Browse highlights from our Women artists temporary exhibition currently on show in the Images of Nature gallery.
Kakapo, Strigops habroptilus, by Angela Gladwell, watercolour on paper, 1998.
Angela Gladwell holds a life-long interest in art and natural history and her works cover a wide range of subjects
This painting depicts a New Zealand kakapo. It is the only species of flightless parrot in the world and has one of the longest life expectancies of any bird at 80-100 years.
Elephant-eared saxifrage, Bergenia cordifolia, by Norma Gregory, watercolour on paper, 2011.
Norma Gregory is an accomplished contemporary botanical artist with an accurate eye for detail and colour. When developing this painting Gregory found it a challenge to stop the Bergenia specimen from drying out. The leaves and flowers had to be misted constantly to stop them dropping.
European fire-bellied toad, Bombina bombina, by Joan Beauchamp Procter, watercolour on paper, c1920.
Procter was fascinated by reptiles and amphibians from an early age, and became a brilliant and respected herpetologist (amphibian expert). She curated amphibian collections at the Museum before becoming curator of Reptiles and Amphibians at London Zoo. She also designed models, showcases and postcards during her time at the Museum.
The European fire-bellied toad is found across mainland Europe, and northern and central Asia. Its bright orange and black striped belly serves as a poison warning to its enemies.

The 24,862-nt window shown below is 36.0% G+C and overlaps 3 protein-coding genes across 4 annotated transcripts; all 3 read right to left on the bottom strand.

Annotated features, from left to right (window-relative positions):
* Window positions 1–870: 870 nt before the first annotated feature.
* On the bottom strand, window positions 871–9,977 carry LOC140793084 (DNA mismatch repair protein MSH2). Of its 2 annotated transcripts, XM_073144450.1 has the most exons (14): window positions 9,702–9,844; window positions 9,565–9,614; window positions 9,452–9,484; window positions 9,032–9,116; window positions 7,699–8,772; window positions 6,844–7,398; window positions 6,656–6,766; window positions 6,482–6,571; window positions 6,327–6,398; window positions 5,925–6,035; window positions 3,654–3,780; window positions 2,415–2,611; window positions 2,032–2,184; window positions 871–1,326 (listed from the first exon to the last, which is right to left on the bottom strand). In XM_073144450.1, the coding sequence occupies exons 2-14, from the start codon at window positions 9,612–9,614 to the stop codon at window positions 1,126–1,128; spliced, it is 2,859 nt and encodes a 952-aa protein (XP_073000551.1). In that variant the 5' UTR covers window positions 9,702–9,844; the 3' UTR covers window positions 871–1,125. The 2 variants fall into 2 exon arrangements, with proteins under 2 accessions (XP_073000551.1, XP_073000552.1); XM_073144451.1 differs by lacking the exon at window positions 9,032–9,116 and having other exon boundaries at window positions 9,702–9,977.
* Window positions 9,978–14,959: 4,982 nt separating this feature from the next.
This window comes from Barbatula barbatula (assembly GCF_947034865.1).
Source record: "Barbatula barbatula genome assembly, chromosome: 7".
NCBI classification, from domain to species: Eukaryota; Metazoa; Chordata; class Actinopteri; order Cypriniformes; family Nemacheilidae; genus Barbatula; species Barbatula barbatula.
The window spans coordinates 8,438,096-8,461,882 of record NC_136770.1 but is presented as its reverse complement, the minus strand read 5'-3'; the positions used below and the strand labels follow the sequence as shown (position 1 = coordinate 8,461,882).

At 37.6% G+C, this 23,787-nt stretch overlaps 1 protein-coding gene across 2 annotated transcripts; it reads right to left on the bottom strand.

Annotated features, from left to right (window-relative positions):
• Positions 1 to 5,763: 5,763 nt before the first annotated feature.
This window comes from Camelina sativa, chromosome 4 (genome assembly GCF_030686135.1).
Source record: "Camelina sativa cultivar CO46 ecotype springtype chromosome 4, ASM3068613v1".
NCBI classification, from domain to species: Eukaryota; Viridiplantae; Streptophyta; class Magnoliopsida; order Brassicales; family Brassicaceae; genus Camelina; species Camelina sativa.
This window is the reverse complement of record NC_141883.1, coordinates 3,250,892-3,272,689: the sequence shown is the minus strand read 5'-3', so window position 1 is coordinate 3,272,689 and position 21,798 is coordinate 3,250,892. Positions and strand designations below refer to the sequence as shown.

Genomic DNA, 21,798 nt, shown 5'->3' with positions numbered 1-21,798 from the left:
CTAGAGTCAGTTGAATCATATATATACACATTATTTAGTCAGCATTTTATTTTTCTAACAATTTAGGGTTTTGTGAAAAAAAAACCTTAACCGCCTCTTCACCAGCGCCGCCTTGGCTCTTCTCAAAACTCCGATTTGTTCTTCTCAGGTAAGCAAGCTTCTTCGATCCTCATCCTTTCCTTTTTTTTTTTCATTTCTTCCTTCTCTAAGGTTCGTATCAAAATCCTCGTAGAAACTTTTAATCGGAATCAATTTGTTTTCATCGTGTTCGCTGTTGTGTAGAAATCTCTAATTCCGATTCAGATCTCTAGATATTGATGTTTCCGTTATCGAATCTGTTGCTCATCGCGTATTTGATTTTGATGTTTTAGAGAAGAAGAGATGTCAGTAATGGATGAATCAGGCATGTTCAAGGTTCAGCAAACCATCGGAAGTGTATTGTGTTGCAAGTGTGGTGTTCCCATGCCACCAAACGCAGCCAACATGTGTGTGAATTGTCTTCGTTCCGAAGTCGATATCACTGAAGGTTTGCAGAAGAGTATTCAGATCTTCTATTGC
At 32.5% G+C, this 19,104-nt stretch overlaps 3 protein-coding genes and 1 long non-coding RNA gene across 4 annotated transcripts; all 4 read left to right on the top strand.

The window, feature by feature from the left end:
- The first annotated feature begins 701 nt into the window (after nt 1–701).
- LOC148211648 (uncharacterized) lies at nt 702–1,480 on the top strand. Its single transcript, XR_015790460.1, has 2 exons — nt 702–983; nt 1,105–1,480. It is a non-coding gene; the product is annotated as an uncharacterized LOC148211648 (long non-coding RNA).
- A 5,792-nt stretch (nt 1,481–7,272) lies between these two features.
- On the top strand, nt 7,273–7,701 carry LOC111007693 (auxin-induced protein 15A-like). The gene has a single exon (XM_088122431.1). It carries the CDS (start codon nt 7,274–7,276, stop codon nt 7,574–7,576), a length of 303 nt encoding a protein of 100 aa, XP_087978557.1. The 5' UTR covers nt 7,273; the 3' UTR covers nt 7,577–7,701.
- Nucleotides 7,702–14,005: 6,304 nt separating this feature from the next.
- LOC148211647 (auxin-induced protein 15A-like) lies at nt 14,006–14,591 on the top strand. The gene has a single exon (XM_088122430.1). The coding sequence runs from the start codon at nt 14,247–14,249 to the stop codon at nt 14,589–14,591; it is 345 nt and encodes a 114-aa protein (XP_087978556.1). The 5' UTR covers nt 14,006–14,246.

Western crowned pigeon, Goura cristata, by Sarah Stone, watercolour on paper, c1788.
Sarah Stone is one of the earliest female zoological artists in the Museum's collection. Her stunning depictions of birds formed part of a series of works documenting Sir Ashton Lever's Leverian Museum, before it was divided up and sold in 1806. Stone was the daughter of a professional ladies' fan painter, who likely encouraged her interest in art.
A new permanent cabinet in the gallery focuses on comparative morphology, the science of identifying similarities in species inherited from a common ancestor as well as those that evolved independently. The practice relies heavily on images, and was first developed in the mid-16th century.
The Museum's first superintendent Richard Owen was one of the fathers of the technique.
Developments in modern technology have seen a shift from pictorial illustrations towards CT scanning and radiography.
Discover how natural history art and imaging techniques have developed since the 17th century and explore selected Museum artworks.
A beautiful collection of drawings of the natural world by female artists, spanning four centuries.